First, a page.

After the events of 911, many Muslims considered ‘terror threats’ were unwillingly pulled out from where they live and taken to the Guantanamo Bay. A political hell-hole, maximum security prison. Kristen Stewart’s lead character, Amy Cole, is a newly assigned solider stationed there.
Warned of the strict rules and told to not let them get in your head, her job is to oversee the detainees. Since escape is impossible, their aim is to just keep them from not dying. Reminded that this too is a war-zone, them against her, she is smitten of any emotion and throws herself in the deep end. Worn down by persistence, she befriends Ali (Peyman Mooadi), a ‘detainee’ who has been imprisoned there for eight years.
Acting much like Hannibal Lector behind bars, Peyman’s performance is moving, whilst providing needed (subtle) humour. Although there is a heavy steel security door between them for the duration of the film, the chemistry balance between Kirsten and Peyman is gripping. Kristen Stewart in fact is outstanding in the unconventional role and like you have never seen her before.
Brutally regimented, Camp X-Ray at times feels tedious, perhaps to give a sense of the time lapse, or perhaps the lack of soundtrack just exaggerates it. Either way, it is superb direction by first-time writer, director Peter Sattler. With authentic representation in mind, and no underlying political themes reflected, Camp X-Ray instead focuses on being character driven excellence.
Writer and Director of Camp X-Ray: Peter Sattler joined us after the film for a quick Q&A.
Here is what he said about tackling his first feature film:
'It’s certainly very daunting to mount your first feature. But it is s a really talented cast and I think that I was very fortunate as both of them were very similarly attracted to the script. Kristen told me she just really understood this girl and felt this need to play her. She also told me she like the role because it was a challenge, she really wanted to push herself as an actress and Peyman as well, told me that be being from Iran he did not want it to be too political. He told me that he understood situations like this to some degree, that being from Iran you have experience people get grabbed and questioned, then released and you never really know what happened. That kind of thing stuff just happens. It’s part of daily-life in Iran.'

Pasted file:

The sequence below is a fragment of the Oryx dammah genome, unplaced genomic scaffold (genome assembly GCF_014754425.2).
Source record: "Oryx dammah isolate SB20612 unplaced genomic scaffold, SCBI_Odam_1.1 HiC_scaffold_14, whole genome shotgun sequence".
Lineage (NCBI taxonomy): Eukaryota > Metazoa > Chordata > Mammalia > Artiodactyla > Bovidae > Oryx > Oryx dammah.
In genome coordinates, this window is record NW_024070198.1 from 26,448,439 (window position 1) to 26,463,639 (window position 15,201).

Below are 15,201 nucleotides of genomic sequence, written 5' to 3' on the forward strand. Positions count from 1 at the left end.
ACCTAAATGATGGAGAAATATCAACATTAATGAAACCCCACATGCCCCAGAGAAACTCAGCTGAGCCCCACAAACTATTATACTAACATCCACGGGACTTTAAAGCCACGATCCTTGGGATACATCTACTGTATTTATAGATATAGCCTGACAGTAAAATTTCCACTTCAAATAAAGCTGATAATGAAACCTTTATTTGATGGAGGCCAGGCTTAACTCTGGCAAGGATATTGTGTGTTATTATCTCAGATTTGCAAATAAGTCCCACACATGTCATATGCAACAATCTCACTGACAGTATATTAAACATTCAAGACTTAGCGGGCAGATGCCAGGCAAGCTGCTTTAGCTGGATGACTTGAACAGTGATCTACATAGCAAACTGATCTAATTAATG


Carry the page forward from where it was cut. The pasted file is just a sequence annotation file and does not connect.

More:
'Working with them is intimidating for a few seconds, when you first meet Kristen and what not. But they are both actors and I had a very clear vision as to what I wanted to do with the film. So once we all started working together I found they were both such collaborative and great people that once you just start working, you just put your head down and start blasting away at it. You’re made at home very quickly, so there wasn’t a lot of time to sit around and get nervous about it, you just buckle down and bust through it.'